Before I start, let’s be clear that I am certainly not a professional art critic and my dance training is so far behind me that I wouldn’t even be able to properly name most of the moves. But since most audience members are likely more like me, rather than art critics, I thought it might be helpful to share my views on this ballet in case you’re contemplating purchasing tickets.
I love the arts and I’m pretty much up for seeing any kind of performance. But this ballet did interest me in particular because, according to reviews, it was not your standard traditional ballet. So much so, that it was cautioned that this ballet is not intended for young children. Since I have an ongoing connection with Canada’s National Arts Centre, I got in touch and asked about tickets and doing a giveaway on the Coffee with Julie blog.
Last night, Hubby and I picked up our gifted tickets and attending the opening night of Svengali in Ottawa. Normally, I would bring a girlfriend to a ballet because Hubby has a tendency to fall asleep in any warm, dark room. But I thought he might enjoy this one, and it was a good excuse for a date night. I won’t go into the plot of the performance since other reviews (links included throughout this post) already do that, and will instead simply focus on our experience.
A Visual Turn-On
As it turns out, I was right. We both enjoyed the show immensely. To borrow the words of CBC art critic Robert Enright, it was a “visual turn-on.”
Svengali exerting his powers, played by Harrison James. Photo credit: Bruce Monk.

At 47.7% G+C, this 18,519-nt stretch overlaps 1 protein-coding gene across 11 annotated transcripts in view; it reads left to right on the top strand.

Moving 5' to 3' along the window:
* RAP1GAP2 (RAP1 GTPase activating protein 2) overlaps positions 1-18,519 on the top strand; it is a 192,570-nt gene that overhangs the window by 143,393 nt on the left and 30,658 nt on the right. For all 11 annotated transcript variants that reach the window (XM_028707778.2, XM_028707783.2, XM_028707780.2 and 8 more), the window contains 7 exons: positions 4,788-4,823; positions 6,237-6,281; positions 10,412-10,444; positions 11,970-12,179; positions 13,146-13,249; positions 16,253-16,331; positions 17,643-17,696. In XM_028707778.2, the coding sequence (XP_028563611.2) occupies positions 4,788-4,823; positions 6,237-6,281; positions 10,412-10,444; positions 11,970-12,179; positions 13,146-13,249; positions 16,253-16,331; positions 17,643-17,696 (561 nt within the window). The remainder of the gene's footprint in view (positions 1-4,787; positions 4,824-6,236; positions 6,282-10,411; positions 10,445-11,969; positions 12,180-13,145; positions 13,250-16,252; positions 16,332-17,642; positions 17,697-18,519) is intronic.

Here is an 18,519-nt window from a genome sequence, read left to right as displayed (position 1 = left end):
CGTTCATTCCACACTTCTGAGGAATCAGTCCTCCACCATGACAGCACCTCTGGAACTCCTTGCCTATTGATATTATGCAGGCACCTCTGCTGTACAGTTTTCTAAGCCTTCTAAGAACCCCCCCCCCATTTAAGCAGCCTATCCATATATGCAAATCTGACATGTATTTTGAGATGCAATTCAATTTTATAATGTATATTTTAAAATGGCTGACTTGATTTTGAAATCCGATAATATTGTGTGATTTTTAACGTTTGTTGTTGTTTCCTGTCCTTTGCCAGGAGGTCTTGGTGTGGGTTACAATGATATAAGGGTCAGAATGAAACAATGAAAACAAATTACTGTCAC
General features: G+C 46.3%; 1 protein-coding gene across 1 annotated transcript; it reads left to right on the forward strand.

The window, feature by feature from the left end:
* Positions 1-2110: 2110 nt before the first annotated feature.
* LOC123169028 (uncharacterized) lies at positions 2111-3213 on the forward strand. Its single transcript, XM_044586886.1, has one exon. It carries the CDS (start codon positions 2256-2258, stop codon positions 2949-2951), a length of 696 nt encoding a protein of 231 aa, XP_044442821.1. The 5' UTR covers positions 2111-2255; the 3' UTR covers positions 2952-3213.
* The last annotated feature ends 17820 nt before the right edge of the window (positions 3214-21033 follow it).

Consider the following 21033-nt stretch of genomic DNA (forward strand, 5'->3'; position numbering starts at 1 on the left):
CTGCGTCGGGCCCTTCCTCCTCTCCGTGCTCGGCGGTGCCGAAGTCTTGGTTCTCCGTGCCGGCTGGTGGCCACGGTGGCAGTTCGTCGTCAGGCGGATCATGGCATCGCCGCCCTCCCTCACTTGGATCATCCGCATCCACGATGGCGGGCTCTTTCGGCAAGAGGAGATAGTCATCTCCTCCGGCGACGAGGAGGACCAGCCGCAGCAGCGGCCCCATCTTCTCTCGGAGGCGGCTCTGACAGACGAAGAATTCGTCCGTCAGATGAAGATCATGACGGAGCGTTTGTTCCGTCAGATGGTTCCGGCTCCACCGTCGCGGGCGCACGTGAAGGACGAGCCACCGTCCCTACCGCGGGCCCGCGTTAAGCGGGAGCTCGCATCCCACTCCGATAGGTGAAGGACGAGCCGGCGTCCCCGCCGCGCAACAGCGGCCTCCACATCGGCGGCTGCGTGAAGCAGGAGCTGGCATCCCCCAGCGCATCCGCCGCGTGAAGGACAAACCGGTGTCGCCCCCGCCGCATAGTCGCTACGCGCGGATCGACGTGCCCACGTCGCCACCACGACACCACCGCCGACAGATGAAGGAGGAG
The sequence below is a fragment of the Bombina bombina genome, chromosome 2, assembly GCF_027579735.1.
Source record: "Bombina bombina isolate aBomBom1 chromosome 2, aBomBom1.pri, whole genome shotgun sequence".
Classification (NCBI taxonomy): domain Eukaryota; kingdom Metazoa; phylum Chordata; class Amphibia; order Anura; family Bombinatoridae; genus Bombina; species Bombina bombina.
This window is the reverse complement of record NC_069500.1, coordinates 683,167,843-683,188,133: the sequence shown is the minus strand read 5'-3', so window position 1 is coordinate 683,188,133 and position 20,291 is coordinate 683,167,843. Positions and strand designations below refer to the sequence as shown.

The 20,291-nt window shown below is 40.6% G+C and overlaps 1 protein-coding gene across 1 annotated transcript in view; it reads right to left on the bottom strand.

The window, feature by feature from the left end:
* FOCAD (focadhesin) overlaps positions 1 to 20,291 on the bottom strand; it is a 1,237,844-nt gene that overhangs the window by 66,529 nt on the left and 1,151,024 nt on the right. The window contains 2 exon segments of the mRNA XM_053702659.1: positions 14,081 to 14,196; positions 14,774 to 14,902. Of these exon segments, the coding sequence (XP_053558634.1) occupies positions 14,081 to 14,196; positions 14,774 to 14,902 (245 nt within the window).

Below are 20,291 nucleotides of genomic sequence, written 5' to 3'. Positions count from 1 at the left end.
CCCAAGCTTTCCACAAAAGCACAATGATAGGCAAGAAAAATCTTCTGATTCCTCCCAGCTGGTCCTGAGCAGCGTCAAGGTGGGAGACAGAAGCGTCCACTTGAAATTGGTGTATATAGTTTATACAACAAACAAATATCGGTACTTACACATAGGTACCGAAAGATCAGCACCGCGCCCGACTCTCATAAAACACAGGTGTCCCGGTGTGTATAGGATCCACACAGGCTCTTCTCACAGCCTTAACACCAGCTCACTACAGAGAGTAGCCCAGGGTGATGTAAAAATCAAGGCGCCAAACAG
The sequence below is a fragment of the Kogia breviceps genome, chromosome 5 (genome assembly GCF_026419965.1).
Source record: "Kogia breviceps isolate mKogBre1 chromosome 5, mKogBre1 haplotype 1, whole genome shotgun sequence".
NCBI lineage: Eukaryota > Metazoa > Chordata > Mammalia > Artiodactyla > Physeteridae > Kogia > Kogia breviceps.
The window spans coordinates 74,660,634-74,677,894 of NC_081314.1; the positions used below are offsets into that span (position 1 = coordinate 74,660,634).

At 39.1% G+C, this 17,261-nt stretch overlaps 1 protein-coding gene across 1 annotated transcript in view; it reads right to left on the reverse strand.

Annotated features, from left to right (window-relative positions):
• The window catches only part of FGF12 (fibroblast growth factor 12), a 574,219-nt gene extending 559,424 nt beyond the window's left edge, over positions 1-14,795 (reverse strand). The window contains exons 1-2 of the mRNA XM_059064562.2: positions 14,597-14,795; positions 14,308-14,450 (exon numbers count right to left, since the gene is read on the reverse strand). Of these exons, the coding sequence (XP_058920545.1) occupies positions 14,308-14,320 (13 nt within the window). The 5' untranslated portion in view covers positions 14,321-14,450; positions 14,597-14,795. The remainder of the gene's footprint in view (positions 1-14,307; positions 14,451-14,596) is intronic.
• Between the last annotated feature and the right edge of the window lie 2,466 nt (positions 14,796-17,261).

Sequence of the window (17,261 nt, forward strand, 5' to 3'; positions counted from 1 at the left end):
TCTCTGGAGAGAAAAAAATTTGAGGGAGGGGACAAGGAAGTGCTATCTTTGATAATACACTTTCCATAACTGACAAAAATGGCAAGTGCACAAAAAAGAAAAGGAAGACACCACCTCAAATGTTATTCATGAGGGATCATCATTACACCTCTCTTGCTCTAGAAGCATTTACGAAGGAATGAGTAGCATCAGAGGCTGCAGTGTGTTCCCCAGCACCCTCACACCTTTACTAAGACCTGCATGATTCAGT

The choreography struck me as very unique, and in many instances, so emotionally moving. I lack the words to adequately describe this, without just sounding silly. But as example, in the car on the way home, Hubby pointed out a movement in particular where the dancers were fluttering their hands behind their backs. It sounds simple, right? But the way it was pulled off, combined with the music, was so effective. Here, Alison Mayes, an art critic with the Winnipeg Free Press, describes another series of powerful movements:
“In one poignant moment, Trilby (Amanda Green), the female star, has just become the toast of the town, showered with glitter and flowers. As soon as she’s out of the spotlight, she slumps and the bouquet slips to the floor — a snapshot of emptiness that speaks of manipulated stars like Michael Jackson.“
These kinds of poignant moments were brought to life through clever choreography throughout the night. I was particularly touched by one scene where men are coming up to Trilby, the central female character, and embracing her while a split second later, pushing her away to the floor like garbage.
Another photo of Svengali and Trilby, played by Amanda Green, an absolutely beautiful dancer.
As much as Hubby and I were both mesmerized by the choreography, Paula Citron, an art critic with the Globe and Mail, panned it harshly. Her chief complaint seems to be how unrecognizable this rendition of Svengali is to its original tale, published in 1894. Since neither of us had ever read that book, this did not affect us in the least. However, she also notes: